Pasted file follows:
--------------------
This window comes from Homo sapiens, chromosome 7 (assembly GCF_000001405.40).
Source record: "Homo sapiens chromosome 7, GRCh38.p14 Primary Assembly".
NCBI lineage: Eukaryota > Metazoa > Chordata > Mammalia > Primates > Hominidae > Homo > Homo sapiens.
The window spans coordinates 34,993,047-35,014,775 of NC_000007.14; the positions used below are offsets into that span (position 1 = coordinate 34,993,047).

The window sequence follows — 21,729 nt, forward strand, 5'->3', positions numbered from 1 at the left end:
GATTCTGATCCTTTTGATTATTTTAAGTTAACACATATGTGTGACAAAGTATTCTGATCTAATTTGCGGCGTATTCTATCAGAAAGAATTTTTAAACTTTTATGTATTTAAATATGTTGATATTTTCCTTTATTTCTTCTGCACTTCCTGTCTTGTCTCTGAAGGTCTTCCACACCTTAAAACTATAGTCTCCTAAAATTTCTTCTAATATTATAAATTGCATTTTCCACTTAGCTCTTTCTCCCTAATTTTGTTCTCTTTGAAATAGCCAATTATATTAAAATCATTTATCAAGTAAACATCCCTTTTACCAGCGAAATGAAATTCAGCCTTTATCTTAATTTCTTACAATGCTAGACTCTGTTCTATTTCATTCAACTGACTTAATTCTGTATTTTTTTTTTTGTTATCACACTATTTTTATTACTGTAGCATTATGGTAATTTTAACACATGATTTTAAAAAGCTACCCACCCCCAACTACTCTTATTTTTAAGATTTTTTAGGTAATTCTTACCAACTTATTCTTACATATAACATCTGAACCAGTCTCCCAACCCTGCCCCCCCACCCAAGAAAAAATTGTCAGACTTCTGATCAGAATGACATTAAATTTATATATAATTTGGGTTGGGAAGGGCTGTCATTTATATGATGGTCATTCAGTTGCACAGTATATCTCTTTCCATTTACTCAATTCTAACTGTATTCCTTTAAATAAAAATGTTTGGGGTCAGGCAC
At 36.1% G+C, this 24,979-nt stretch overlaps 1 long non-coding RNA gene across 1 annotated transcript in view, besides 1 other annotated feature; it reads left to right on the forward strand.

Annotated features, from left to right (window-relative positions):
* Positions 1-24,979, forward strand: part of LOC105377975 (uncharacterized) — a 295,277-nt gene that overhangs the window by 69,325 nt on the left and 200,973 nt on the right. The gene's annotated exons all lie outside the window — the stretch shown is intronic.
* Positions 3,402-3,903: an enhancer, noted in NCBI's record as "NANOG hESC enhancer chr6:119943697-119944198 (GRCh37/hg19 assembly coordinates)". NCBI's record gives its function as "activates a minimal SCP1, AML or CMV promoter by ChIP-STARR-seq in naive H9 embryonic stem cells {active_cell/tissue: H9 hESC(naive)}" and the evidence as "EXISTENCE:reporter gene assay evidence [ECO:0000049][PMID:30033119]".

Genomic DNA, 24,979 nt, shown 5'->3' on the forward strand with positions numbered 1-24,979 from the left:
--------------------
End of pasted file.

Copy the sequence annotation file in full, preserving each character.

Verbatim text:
This window comes from Homo sapiens, chromosome 7 (assembly GCF_000001405.40).
Source record: "Homo sapiens chromosome 7, GRCh38.p14 Primary Assembly".
NCBI lineage: Eukaryota > Metazoa > Chordata > Mammalia > Primates > Hominidae > Homo > Homo sapiens.
The window spans coordinates 34,993,047-35,014,775 of NC_000007.14; the positions used below are offsets into that span (position 1 = coordinate 34,993,047).

The window sequence follows — 21,729 nt, forward strand, 5'->3', positions numbered from 1 at the left end:
GATTCTGATCCTTTTGATTATTTTAAGTTAACACATATGTGTGACAAAGTATTCTGATCTAATTTGCGGCGTATTCTATCAGAAAGAATTTTTAAACTTTTATGTATTTAAATATGTTGATATTTTCCTTTATTTCTTCTGCACTTCCTGTCTTGTCTCTGAAGGTCTTCCACACCTTAAAACTATAGTCTCCTAAAATTTCTTCTAATATTATAAATTGCATTTTCCACTTAGCTCTTTCTCCCTAATTTTGTTCTCTTTGAAATAGCCAATTATATTAAAATCATTTATCAAGTAAACATCCCTTTTACCAGCGAAATGAAATTCAGCCTTTATCTTAATTTCTTACAATGCTAGACTCTGTTCTATTTCATTCAACTGACTTAATTCTGTATTTTTTTTTTTGTTATCACACTATTTTTATTACTGTAGCATTATGGTAATTTTAACACATGATTTTAAAAAGCTACCCACCCCCAACTACTCTTATTTTTAAGATTTTTTAGGTAATTCTTACCAACTTATTCTTACATATAACATCTGAACCAGTCTCCCAACCCTGCCCCCCCACCCAAGAAAAAATTGTCAGACTTCTGATCAGAATGACATTAAATTTATATATAATTTGGGTTGGGAAGGGCTGTCATTTATATGATGGTCATTCAGTTGCACAGTATATCTCTTTCCATTTACTCAATTCTAACTGTATTCCTTTAAATAAAAATGTTTGGGGTCAGGCAC
At 36.1% G+C, this 24,979-nt stretch overlaps 1 long non-coding RNA gene across 1 annotated transcript in view, besides 1 other annotated feature; it reads left to right on the forward strand.

Annotated features, from left to right (window-relative positions):
* Positions 1-24,979, forward strand: part of LOC105377975 (uncharacterized) — a 295,277-nt gene that overhangs the window by 69,325 nt on the left and 200,973 nt on the right. The gene's annotated exons all lie outside the window — the stretch shown is intronic.
* Positions 3,402-3,903: an enhancer, noted in NCBI's record as "NANOG hESC enhancer chr6:119943697-119944198 (GRCh37/hg19 assembly coordinates)". NCBI's record gives its function as "activates a minimal SCP1, AML or CMV promoter by ChIP-STARR-seq in naive H9 embryonic stem cells {active_cell/tissue: H9 hESC(naive)}" and the evidence as "EXISTENCE:reporter gene assay evidence [ECO:0000049][PMID:30033119]".

Genomic DNA, 24,979 nt, shown 5'->3' on the forward strand with positions numbered 1-24,979 from the left: